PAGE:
I have to admit that for the most part I’m a "news junkie." I loved knowing what it going on in the world – even when what’s going on isn’t always palatable.
Usually I get my news online and after I go through the routine of reading the "regular" news, if I have the time I do some searches for news on what’s going on in the world of homelessness.
Yesterday evening I came across two articles – both in the Victorville Daily News – which really had a strong emotional impact on me.
The first was about a gentleman named Albert Barnett, a retired corrections officer who is actually grateful for the homeless in his area.
During his career he became injured and found himself in a "dark mental state." His depression was so severe that he had even contemplated suicide. But something changed his mind: his faith.
His faith compelled him to go out to places where he was needed and "do something for others." That led him to Forest Park – commonly known in the area as the "homeless park on D Street" in Victorville, California. It has become his park of choice and it is where he give the homeless food and clothing.
Why does he do this?
Well, to quote Mr. Barnett:
"This is what I do. Sometimes I come back with food, sometimes it’s clothes. They need these things."
All of this is his way of showing gratitude for the life he has been given.
As I read the article I found myself with a lump in my throat and an aching in my heart.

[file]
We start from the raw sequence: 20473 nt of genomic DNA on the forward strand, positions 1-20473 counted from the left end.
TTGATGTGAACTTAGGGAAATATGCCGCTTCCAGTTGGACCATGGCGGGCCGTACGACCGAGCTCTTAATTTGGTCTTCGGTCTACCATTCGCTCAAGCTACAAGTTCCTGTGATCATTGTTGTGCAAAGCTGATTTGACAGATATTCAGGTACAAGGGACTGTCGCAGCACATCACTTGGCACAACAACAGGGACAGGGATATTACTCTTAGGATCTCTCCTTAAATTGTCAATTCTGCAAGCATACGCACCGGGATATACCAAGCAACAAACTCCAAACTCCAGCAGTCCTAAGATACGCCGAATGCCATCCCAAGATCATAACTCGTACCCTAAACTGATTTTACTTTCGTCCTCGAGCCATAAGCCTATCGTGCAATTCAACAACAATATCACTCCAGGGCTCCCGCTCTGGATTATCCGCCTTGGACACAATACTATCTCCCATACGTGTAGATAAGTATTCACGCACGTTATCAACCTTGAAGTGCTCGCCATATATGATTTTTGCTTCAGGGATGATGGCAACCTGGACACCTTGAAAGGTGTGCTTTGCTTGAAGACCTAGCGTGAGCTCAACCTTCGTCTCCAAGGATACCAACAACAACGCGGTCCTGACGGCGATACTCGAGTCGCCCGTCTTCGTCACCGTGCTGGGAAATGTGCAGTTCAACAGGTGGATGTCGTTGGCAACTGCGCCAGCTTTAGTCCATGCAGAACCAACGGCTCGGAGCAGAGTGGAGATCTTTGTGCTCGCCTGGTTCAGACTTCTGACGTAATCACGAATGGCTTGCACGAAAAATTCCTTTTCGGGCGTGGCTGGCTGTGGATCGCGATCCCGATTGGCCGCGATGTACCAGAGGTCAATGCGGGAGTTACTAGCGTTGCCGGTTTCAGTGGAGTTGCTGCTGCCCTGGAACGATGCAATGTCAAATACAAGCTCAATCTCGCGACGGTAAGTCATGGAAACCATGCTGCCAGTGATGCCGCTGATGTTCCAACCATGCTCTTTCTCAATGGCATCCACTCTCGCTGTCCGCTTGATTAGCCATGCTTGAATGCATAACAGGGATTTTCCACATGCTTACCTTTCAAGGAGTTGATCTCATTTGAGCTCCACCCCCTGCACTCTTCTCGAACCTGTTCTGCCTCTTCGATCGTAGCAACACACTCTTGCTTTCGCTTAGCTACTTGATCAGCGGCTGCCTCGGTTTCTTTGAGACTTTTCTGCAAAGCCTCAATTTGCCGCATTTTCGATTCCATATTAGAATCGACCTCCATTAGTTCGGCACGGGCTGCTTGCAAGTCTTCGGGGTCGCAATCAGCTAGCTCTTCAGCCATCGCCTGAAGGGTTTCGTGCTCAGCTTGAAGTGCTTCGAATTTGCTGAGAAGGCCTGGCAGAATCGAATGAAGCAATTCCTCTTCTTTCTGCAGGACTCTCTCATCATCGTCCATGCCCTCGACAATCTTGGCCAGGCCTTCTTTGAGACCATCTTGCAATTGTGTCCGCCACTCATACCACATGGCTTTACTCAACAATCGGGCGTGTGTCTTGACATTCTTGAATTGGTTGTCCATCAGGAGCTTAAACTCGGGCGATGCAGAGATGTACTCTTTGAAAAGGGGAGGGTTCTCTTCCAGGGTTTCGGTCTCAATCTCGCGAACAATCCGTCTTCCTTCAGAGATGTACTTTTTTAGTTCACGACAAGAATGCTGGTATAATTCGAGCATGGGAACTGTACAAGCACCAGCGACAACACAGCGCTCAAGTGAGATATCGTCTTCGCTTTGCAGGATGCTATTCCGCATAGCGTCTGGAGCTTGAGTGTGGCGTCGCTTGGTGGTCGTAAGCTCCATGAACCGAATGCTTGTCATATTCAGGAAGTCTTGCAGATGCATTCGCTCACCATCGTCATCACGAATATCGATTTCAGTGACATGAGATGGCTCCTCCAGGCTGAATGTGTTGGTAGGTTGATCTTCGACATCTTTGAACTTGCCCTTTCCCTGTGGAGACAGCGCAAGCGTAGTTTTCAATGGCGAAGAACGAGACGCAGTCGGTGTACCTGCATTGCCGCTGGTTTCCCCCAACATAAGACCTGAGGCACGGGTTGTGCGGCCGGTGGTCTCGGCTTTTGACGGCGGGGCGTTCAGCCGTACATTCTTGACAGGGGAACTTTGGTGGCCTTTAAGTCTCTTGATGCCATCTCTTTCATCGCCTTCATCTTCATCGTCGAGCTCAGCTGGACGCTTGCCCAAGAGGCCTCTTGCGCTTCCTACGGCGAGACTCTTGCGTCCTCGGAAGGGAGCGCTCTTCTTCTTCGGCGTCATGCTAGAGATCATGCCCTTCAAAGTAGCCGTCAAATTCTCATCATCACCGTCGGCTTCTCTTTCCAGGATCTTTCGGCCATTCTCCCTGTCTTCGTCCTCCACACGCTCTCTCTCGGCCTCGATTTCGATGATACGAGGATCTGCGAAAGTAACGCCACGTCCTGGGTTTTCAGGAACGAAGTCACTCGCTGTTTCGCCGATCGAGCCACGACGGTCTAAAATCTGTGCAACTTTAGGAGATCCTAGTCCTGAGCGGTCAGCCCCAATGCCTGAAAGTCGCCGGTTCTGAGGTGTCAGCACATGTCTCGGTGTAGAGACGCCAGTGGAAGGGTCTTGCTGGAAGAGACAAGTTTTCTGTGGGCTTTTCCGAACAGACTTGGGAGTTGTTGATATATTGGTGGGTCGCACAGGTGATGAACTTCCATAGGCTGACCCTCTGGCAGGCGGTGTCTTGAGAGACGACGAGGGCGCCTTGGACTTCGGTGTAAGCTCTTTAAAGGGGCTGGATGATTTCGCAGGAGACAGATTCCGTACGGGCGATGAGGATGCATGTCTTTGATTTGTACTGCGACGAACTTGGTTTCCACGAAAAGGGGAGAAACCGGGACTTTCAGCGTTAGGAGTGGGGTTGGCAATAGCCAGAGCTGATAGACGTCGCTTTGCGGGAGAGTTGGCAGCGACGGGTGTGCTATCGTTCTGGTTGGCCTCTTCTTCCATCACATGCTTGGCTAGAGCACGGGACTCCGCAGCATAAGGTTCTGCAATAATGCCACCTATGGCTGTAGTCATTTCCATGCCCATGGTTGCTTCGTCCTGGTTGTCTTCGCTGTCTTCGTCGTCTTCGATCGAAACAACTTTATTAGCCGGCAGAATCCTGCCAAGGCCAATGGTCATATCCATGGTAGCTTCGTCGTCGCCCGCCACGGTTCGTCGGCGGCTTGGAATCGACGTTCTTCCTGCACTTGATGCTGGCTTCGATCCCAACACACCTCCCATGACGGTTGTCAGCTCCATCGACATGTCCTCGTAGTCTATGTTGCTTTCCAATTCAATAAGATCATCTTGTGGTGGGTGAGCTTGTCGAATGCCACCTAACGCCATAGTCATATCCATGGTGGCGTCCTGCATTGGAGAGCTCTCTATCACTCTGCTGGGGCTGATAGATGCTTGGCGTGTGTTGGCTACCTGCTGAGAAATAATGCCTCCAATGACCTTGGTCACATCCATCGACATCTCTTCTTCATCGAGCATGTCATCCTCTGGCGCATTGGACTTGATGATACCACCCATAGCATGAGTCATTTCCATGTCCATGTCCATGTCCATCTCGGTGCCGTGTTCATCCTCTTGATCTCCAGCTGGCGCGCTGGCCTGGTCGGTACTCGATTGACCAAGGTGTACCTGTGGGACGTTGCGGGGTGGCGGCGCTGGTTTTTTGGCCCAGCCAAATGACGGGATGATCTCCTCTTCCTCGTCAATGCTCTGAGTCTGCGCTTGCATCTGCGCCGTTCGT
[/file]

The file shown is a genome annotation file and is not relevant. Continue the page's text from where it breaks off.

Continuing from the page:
But that was just beginning, because the second article was a type of "side bar" to the story. It dealt with a couple who also frequent the park where Mr. Barnett "gives back."
The couple, Tony and Teresa Buchanan have been together for about five years. In fact, they met at the "homeless park on D Street." They are homeless and the park is where they live.
Neither one of them believe that they have a genuine chance at finding a "real" home other than the one they have in the park. And, as if that weren’t enough to put a damper on the holiday season for them, Teresa was diagnosed with stage four cervical cancer earlier this year. Yet, they are both grateful – grateful to have one another and the love that they share.
As Tony says:
"It’s love that keeps us going. If you really think about it, isn’t that what keeps us all going?"
They may not have a cornucopia of worldly possessions, but they have a wealth that cannot be bought and paid for with money: they have each other – something that makes them rich in spirit.
Here are the links to both articles:
I hope they make the impression on you that they had on me…